In his book The Abolition of Man Lewis argued that the practical result of making all moral judgments subjective—“I feel” rather than “I think”—“must be the destruction of the society which accepts it.”
Lewis saw in 1943—and we, seventy-five years later, certainly see—the ravages of such subjectivity. And that’s one of the reasons we’ve chosen The Abolition of Man as our Wyoming Catholic College book of the year.
But there’s a catch, wrote Lewis. Radical subjectivity while easy to preach is for the most part impossible. When people claim to reject the objective, what Lewis called the Tao—Natural Law or traditional morality—they are nonetheless forced to operate by smuggling shreds of the Tao back into their thinking.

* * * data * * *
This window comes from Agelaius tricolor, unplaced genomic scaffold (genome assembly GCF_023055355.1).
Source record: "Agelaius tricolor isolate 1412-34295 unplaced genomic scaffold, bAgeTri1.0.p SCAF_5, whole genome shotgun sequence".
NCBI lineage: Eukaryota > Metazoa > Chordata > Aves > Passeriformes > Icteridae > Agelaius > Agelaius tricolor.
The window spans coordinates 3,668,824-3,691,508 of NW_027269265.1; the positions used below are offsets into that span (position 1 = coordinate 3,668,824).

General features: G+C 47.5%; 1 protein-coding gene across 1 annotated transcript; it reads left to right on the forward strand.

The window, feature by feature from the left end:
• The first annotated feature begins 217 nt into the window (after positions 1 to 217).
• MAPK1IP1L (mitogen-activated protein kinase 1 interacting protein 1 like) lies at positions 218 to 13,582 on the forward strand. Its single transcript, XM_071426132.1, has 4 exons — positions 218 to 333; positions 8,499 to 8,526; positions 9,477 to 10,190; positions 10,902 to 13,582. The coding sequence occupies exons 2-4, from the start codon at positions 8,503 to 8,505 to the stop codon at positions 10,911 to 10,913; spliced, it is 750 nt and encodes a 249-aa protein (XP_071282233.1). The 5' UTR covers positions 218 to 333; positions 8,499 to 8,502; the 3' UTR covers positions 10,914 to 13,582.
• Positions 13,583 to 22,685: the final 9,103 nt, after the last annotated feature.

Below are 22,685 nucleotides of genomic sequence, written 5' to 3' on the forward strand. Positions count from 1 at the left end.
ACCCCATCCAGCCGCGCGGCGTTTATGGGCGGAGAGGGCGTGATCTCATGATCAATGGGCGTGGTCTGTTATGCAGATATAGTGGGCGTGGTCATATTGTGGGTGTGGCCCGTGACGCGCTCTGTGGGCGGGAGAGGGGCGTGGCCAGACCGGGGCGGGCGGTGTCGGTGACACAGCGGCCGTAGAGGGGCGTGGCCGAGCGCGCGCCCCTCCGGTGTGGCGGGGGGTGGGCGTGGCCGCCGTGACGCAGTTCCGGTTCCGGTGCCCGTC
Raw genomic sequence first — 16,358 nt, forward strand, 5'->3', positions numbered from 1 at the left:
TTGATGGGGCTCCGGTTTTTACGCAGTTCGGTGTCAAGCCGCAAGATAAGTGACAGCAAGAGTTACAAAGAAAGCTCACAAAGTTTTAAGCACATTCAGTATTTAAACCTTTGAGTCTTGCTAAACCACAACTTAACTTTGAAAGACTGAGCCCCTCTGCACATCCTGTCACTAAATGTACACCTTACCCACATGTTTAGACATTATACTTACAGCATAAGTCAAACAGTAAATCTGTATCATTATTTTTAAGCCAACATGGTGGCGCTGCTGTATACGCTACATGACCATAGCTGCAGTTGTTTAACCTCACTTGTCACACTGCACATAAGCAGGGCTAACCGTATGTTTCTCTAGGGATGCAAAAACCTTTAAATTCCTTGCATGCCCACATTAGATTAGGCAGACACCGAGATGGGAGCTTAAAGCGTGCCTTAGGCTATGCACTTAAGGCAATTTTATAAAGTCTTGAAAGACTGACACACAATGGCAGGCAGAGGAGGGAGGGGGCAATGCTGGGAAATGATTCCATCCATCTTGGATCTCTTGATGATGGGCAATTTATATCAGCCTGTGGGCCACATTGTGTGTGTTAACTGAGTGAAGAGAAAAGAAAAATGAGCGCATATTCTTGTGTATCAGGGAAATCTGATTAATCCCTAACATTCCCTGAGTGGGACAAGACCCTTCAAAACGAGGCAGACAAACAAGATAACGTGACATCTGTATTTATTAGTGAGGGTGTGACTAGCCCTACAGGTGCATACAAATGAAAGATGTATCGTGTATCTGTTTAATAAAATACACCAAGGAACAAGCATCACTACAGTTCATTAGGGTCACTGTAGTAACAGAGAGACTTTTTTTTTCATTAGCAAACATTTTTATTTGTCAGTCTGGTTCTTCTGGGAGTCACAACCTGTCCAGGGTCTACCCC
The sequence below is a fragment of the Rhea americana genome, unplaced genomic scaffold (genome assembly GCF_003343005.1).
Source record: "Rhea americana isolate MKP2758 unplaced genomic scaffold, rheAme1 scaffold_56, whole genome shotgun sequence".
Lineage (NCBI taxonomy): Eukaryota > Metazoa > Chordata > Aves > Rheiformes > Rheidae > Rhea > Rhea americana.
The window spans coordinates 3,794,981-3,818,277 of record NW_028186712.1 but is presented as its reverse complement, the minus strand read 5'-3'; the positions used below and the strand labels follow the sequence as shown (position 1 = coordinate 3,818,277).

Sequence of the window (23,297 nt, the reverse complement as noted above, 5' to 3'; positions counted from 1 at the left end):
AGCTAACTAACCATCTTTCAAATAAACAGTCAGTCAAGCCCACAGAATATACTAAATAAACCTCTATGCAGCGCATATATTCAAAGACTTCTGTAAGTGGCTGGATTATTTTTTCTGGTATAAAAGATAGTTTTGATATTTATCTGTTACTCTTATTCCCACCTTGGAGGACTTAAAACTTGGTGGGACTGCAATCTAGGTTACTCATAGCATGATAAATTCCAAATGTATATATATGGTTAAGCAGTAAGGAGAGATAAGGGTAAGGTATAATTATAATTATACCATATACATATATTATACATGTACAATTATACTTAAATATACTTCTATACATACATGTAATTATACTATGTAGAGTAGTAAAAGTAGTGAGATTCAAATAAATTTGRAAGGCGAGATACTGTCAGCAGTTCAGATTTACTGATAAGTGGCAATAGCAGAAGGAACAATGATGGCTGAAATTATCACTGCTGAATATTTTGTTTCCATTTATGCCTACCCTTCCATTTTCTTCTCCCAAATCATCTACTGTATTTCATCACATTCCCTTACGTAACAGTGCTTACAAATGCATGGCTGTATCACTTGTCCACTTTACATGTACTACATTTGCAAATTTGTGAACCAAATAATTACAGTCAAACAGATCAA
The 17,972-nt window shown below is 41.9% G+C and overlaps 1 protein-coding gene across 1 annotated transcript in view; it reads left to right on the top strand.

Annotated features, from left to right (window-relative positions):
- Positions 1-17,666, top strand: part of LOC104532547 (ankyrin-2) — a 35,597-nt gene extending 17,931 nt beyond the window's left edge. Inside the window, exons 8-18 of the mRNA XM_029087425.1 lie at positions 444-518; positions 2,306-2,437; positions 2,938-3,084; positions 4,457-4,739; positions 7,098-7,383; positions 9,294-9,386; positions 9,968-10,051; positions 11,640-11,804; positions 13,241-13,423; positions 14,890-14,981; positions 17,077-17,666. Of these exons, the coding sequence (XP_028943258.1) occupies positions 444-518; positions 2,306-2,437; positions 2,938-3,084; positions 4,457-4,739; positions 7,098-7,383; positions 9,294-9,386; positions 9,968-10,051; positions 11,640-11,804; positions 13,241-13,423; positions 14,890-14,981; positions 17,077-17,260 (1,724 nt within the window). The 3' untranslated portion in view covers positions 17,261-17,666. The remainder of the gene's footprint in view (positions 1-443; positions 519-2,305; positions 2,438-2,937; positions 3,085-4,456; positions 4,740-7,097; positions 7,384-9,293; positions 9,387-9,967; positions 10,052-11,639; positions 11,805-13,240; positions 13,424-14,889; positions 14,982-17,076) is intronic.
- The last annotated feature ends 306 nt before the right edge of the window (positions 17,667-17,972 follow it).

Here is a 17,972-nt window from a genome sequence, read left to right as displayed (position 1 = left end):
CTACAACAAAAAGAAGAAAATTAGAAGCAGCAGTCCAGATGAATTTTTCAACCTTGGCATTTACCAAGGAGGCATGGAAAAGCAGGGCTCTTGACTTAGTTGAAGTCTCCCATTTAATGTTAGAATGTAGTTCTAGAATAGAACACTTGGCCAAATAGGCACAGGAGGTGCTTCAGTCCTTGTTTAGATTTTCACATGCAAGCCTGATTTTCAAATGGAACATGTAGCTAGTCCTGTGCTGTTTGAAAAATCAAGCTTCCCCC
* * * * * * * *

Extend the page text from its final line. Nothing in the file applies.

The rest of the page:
To help us to understand the second lecture in The Abolition of Man, a lecture Lewis entitled “The Way,” we’re joined by author and scholar Joseph Pearce. Mr. Pearce is Director of Book Publishing at the Augustine Institute, editor of the St. Austin Review, editor of Faith & Culture, and series editor of the Ignatius Critical Editions. In addition he is a member of Wyoming Catholic College’s Catholic Scholars Advisory Board.